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Accused Pentagon leaker’s violent rhetoric raises fresh questions about top secret vetting process

<i>Margaret Small</i><br/>
Margaret Small

By Natasha Bertrand, Sean Lyngaas, Zachary Cohen and Haley Britzky, CNN

New details about the 21-year-old Air National Guardsman accused of leaking a trove of classified documents online reveal how multiple red flags went unheeded and weren’t enough to prevent the Pentagon from granting him a top-secret security clearance.

Officials across the government are now scrambling to figure out why.

The US government has spent years and vast sums of money overhauling the way it vets and monitors people with access to government secrets. But that didn’t stop the Pentagon from granting a top-secret security clearance to Jack Teixeira, who prosecutors say had an arsenal of weapons at home and a history of violent online rhetoric.

Teixeira had to fill out an extensive questionnaire known as E-QIP (Electronic Questionnaires for Investigations Processing) and be vetted by the Defense Counterintelligence and Security Agency before being granted his clearance in 2021, officials told CNN.

But according to court documents filed by prosecutors on Wednesday, Teixeira was suspended from his high school only three years earlier, when a classmate “overheard him make remarks about weapons, including Molotov cocktails, guns at the school, and racial threats.”

“That clearly would have been a red flag,” one Pentagon official told CNN.

In an application for a firearm identification card in 2020, Teixeira wrote that investigators vetting him for a clearance were aware of the incident, and that he’d given them the relevant “police reports, school letters and any or all documents that were submitted to the investigator that were generated from this event.”

Teixeira also applied for a firearm identification card in 2018 and 2019, both of which were denied over concerns by his local police department about the comments he had made at his school that led to his suspension, the prosecutors said.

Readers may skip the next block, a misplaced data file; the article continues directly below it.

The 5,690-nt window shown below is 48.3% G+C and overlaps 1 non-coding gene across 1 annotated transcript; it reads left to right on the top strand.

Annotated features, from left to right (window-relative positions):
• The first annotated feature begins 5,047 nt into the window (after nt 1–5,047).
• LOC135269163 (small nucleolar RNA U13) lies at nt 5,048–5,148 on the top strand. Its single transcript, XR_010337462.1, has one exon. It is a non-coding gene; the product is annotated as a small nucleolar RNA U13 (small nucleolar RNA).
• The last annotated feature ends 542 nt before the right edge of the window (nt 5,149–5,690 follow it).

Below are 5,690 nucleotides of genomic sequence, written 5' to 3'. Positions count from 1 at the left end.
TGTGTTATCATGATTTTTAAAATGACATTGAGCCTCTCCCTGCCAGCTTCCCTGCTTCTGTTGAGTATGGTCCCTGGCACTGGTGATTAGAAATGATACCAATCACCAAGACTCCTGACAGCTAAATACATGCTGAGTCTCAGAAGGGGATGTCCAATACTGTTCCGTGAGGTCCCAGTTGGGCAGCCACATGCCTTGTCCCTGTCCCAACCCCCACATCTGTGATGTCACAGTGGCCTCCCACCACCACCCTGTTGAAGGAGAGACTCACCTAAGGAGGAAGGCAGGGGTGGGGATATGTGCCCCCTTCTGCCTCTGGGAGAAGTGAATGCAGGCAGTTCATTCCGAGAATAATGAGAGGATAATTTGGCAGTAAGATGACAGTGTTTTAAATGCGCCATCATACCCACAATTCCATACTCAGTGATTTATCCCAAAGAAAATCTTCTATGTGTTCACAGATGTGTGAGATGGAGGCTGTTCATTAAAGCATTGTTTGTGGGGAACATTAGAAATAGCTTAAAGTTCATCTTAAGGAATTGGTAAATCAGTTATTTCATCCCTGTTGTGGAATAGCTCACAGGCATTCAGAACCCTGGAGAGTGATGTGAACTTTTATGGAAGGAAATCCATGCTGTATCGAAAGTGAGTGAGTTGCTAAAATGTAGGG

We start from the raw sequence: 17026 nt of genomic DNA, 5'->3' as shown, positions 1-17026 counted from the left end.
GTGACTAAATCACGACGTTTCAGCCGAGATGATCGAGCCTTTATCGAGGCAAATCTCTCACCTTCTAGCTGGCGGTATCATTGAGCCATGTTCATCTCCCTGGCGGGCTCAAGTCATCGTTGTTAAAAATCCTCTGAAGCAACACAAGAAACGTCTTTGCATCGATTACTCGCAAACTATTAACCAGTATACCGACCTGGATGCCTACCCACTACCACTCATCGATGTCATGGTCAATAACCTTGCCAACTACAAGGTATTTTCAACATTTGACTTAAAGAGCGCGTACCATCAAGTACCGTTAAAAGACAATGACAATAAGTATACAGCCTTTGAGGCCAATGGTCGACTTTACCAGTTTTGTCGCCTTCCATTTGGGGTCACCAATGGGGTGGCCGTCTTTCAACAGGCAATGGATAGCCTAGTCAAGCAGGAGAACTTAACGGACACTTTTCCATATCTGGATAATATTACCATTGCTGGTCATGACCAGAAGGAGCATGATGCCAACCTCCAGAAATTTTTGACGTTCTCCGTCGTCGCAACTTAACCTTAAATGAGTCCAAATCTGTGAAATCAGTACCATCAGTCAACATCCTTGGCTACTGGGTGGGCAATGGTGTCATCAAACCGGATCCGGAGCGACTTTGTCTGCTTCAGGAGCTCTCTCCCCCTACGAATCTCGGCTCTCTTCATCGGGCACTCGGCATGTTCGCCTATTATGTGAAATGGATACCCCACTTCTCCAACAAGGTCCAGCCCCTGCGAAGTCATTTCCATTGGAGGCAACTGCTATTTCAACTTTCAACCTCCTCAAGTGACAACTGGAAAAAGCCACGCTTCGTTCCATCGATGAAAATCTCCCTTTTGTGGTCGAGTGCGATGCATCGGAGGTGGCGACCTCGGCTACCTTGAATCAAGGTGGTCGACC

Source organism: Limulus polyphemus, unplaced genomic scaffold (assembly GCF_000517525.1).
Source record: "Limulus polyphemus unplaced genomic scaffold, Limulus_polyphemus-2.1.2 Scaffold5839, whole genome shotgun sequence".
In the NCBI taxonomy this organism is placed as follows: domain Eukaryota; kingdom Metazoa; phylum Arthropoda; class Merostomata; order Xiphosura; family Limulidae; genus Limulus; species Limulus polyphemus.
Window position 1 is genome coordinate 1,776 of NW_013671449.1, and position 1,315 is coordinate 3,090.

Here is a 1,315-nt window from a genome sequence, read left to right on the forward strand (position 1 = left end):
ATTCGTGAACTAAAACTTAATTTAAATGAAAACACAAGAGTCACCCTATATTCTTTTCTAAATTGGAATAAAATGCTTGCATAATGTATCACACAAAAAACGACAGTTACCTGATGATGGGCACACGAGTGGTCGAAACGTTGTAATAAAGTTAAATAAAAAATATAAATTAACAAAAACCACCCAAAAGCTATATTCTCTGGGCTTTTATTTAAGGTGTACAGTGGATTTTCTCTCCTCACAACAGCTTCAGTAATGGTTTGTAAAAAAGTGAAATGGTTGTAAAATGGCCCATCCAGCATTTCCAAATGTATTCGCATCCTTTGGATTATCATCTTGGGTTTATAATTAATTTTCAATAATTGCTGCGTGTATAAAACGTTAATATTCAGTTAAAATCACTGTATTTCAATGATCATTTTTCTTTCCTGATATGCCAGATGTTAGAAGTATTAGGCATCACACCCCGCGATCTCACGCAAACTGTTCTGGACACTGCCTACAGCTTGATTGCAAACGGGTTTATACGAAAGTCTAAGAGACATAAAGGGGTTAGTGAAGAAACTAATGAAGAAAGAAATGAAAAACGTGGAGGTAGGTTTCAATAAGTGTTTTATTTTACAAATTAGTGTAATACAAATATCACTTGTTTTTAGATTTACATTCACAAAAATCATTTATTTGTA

‘Boggles the mind’

That has left US officials probing what went wrong in the vetting process, wondering why those red flags were either overlooked or deemed insufficiently serious to prevent him from getting a clearance — and whether that was a one-off, or a wider, more systematic problem that needs to be overhauled.

The Senate Intelligence Committee has twice in the last week asked the Office of the Director of National Intelligence and the Pentagon for more information about Teixeira’s vetting, a committee aide told CNN. And the Air Force’s Inspector General investigation is specifically examining the Pentagon’s vetting process and whether any procedures were violated or ignored, Pentagon officials said.

Pentagon press secretary Brig. Gen. Patrick Ryder told reporters on Thursday that when vetting someone for a security clearance, the adjudicator examines “a sufficient period” in someone’s life to determine if they are eligible. If there was bad behavior during that period, several factors are considered, including the seriousness of the conduct, the individual’s age and maturity when it happened, whether any coercion occurred, and the likelihood of it happening again.

Experts say the incident is an example of the Pentagon’s continued failure to prevent extremists from joining its ranks.

“Teixeira is a great example of how the department of defense has failed to figure out how to root out extremists,” said Kris Goldsmith, an Army veteran and CEO of Task Force Butler, a non-profit focused on combating extremism in the military. “The fact that he was able to get a top secret security clearance after it became known to the local police that he shouldn’t have a gun, kind of boggles the mind and it makes me wonder what other kind of problems there are with the clearance system.”

According to court documents, when Teixeira applied again in 2020 for a firearm identification card, he cited his position in the military and his top secret clearance as reasons why he should be entrusted with a firearm. Prosecutors say when the FBI searched Teixeira’s room after arresting him earlier this month, they found “multiple weapons, including handguns, bolt-action rifles, shotguns” and an “AK-style high-capacity weapon.”

‘Why wasn’t he caught earlier?’

Another question facing investigators is how they could have caught Teixeira’s online postings, which included hundreds of classified documents and alleged comments about killing people, sooner. Teixeira allegedly made the posts in a private chatroom on social media platform Discord, something that the Pentagon can’t monitor without an overhaul in privacy rules for servicemembers.

The Defense Department only learned about the leak on April 6, four months after prosecutors say Teixeira began posting the documents on Discord. The New York Times has reported that Teixeira began leaking documents in a public Discord chatroom as early as February 2022.